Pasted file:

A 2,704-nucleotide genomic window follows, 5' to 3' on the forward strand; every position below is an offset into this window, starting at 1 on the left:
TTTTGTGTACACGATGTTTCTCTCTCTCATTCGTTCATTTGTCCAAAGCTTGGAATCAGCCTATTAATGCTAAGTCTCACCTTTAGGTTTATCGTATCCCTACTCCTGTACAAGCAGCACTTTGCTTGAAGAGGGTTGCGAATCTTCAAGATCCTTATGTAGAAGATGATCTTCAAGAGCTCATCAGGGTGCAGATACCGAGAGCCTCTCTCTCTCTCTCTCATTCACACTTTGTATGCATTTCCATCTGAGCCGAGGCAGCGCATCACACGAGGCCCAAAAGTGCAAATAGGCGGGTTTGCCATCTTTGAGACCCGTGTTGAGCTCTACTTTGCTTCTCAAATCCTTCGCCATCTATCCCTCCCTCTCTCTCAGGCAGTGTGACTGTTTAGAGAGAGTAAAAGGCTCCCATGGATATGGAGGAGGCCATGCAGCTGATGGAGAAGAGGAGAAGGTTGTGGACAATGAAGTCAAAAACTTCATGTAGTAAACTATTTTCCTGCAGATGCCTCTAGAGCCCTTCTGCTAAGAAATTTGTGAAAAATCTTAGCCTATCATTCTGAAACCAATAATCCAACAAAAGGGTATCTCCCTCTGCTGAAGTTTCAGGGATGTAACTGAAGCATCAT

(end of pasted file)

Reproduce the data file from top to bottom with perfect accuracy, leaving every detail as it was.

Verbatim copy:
A 2,704-nucleotide genomic window follows, 5' to 3' on the forward strand; every position below is an offset into this window, starting at 1 on the left:
TTTTGTGTACACGATGTTTCTCTCTCTCATTCGTTCATTTGTCCAAAGCTTGGAATCAGCCTATTAATGCTAAGTCTCACCTTTAGGTTTATCGTATCCCTACTCCTGTACAAGCAGCACTTTGCTTGAAGAGGGTTGCGAATCTTCAAGATCCTTATGTAGAAGATGATCTTCAAGAGCTCATCAGGGTGCAGATACCGAGAGCCTCTCTCTCTCTCTCTCATTCACACTTTGTATGCATTTCCATCTGAGCCGAGGCAGCGCATCACACGAGGCCCAAAAGTGCAAATAGGCGGGTTTGCCATCTTTGAGACCCGTGTTGAGCTCTACTTTGCTTCTCAAATCCTTCGCCATCTATCCCTCCCTCTCTCTCAGGCAGTGTGACTGTTTAGAGAGAGTAAAAGGCTCCCATGGATATGGAGGAGGCCATGCAGCTGATGGAGAAGAGGAGAAGGTTGTGGACAATGAAGTCAAAAACTTCATGTAGTAAACTATTTTCCTGCAGATGCCTCTAGAGCCCTTCTGCTAAGAAATTTGTGAAAAATCTTAGCCTATCATTCTGAAACCAATAATCCAACAAAAGGGTATCTCCCTCTGCTGAAGTTTCAGGGATGTAACTGAAGCATCAT